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My GM and I have a minor argument about the wording of the paragraph regarding the Spells Known for Eldritch Knights:

Spells Known of 1st-Level and Higher. You know three 1st-level wizard spells of your choice, two of which you must choose from the abjuration and evocation spells on the wizard spell list.

It says "abjuration and evocation". This suggests to me, that the two school-restricted spells could be both abjuration spells, both evocation spells or one spell from each school.

My GM believes that one spells has to be abjuration, the other one evocation. According to his interpretation I cannot choose both spells from the same list. If that were the case, the wording would have to be "abjuration and/or evocation".

Neither of us is a native English speaker, so we're not sure how to interpret this.

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As purely a matter of reading this as a native speaker, the restrictions is that both spells must be chosen from a set which includes all of the abjuration and evocation spells from the wizard spell list.

There is no restriction saying that one must be from each school. If that were the intention, it would probably say something like:

You know three 1st-level wizard spells of your choice, one of which you must choose from the abjuration spells on the wizard spell list and one of which you must choose from the evocation spells on the wizard spell list.

Or, more likely, a different wording entirely. D&D 5E is meant to be written in natural language, not technical code with keywords and mathematical logic. So they might have written something like:

Choose three spells from the wizard spell list. One of these must be from the abjuration spells, one must be from the evocation spells, and the third can be of any school.

But they didn't.

From a language point of view, the "and" in the actual wording serves to create a combined set of both lists. This is a very natural way to say this in English — like "Choose a pet from all of the cats and dogs we have available." That's why it doesn't need to say "and/or" to have the meaning it does. In fact, "Choose a pet from all of the cats or dogs" sounds like you don't know what kind of animals you actually have.

So, because it says you choose from the combined set, you're free to select one of each or two from either.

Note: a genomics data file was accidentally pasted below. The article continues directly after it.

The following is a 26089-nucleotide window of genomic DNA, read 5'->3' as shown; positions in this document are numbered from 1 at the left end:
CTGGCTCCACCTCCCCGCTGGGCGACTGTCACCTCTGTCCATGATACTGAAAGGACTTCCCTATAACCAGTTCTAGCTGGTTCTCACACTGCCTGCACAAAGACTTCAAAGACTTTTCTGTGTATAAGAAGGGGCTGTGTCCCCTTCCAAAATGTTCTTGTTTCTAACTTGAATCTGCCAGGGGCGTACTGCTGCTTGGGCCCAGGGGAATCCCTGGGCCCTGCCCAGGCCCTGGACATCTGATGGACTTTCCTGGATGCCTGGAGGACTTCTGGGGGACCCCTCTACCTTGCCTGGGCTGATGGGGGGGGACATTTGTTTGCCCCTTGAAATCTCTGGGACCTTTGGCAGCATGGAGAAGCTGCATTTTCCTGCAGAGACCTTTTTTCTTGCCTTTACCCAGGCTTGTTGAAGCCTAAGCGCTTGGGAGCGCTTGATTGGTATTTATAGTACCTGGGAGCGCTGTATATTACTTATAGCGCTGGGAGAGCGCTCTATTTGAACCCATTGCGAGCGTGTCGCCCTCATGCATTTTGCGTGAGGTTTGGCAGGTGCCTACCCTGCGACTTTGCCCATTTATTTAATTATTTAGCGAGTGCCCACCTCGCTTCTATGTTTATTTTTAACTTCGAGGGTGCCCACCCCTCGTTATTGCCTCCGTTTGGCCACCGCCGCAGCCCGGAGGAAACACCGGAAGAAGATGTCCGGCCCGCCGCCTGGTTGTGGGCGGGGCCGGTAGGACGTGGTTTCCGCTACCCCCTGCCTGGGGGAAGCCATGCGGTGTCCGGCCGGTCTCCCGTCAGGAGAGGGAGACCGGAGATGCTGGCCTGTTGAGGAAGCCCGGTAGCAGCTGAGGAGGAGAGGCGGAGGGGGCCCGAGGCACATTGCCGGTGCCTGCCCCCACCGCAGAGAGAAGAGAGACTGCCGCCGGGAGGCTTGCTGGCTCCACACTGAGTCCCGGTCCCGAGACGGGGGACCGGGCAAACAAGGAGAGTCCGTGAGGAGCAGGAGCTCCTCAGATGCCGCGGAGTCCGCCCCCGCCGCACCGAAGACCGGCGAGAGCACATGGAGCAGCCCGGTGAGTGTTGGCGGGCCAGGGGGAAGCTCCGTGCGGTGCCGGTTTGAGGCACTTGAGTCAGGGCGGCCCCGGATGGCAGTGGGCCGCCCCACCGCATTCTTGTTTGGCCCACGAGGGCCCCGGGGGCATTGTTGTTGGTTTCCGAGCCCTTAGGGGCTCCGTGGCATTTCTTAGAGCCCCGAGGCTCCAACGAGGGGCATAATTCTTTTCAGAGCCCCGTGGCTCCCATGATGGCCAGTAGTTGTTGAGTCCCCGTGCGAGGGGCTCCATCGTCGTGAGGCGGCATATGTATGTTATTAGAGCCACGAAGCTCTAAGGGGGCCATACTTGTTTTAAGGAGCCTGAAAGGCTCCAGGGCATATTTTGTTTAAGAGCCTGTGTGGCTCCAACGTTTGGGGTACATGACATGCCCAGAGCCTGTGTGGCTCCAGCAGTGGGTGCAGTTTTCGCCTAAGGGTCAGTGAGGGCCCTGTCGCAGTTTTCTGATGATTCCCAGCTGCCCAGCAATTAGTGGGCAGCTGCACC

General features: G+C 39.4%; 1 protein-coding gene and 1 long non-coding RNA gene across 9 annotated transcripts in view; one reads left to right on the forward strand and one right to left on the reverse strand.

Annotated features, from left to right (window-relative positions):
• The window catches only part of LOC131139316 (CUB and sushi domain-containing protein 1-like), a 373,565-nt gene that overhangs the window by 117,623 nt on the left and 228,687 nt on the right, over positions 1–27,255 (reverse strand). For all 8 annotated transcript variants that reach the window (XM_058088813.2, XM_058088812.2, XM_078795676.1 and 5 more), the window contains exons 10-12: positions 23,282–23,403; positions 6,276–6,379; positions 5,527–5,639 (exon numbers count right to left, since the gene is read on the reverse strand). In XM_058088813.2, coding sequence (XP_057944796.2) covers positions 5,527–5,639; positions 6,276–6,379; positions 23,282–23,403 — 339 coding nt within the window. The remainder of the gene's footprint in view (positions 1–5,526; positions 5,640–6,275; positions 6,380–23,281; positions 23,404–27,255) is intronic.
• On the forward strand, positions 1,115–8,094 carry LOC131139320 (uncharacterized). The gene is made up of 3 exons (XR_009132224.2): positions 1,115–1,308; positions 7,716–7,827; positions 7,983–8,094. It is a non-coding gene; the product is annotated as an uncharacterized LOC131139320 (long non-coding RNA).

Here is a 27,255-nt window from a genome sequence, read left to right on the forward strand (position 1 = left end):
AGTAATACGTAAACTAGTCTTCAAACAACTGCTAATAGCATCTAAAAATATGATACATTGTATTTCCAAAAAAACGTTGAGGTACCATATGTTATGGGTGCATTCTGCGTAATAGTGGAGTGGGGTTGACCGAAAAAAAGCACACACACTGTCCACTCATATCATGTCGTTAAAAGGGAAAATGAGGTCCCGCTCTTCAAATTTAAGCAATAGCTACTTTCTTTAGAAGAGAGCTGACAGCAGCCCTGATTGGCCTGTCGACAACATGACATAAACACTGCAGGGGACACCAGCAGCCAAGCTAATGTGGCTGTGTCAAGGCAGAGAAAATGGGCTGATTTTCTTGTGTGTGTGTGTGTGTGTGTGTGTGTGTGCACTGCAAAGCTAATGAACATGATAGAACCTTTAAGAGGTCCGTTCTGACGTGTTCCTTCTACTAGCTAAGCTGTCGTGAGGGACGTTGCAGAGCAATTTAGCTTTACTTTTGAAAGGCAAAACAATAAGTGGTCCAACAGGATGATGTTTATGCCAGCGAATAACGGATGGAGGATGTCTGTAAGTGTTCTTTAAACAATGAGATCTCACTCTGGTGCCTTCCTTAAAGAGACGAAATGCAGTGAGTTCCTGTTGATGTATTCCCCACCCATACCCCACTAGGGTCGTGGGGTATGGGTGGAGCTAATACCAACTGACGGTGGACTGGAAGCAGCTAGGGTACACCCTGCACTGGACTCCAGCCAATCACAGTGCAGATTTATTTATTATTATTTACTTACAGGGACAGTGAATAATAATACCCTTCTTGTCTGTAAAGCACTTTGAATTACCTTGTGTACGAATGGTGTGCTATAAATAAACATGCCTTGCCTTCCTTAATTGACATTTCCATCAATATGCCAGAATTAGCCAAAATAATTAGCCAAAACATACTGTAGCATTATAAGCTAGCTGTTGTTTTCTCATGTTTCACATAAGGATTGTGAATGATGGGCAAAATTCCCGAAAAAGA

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    \$\begingroup\$ The phrase "Choose a pet out of all these cats and dogs we have available" would also be gramatically correct, and nobody would think there is an animal in that set that is both a cat and a dog at the same time. It implies that there is a set of animals that includes both cats and dogs you get to pick from. Now replace pet = spell, cats = abjuration, dogs = evocation and you got your solution. +1 \$\endgroup\$ – Mindwin Feb 2 '18 at 16:45
  • \$\begingroup\$ But your "cats and/or" dogs example drops the fact that you are being asked to choose TWO. The context also changes, removing most of what makes this statement ambiguous. \$\endgroup\$ – Andrew Bergdahl Feb 2 '18 at 20:55
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    \$\begingroup\$ @AndrewBergdahl If someone said: "Pick two pets from our list of cats and dogs", would you really think "Oh, I probably need to pick one of each type of animal"? I'm skeptical. \$\endgroup\$ – mattdm Feb 2 '18 at 21:09
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    \$\begingroup\$ @mattdm absolutely be skeptical. I am too. I am on the fence about this one - there's no definitive solution to this question that can't be challenged. But I still maintain that when you write "pick two pets from our list of cats and dogs", you've altered the syntax and the context enough that it doesn't apply. \$\endgroup\$ – Andrew Bergdahl Feb 2 '18 at 21:13
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    \$\begingroup\$ Here's a much more direct adaptation: "You have three pets of your choice, two of which you must choose from the cats and dogs on our special adoption list." … still really seems like there's only one sensible reading to me. \$\endgroup\$ – mattdm Feb 3 '18 at 3:00

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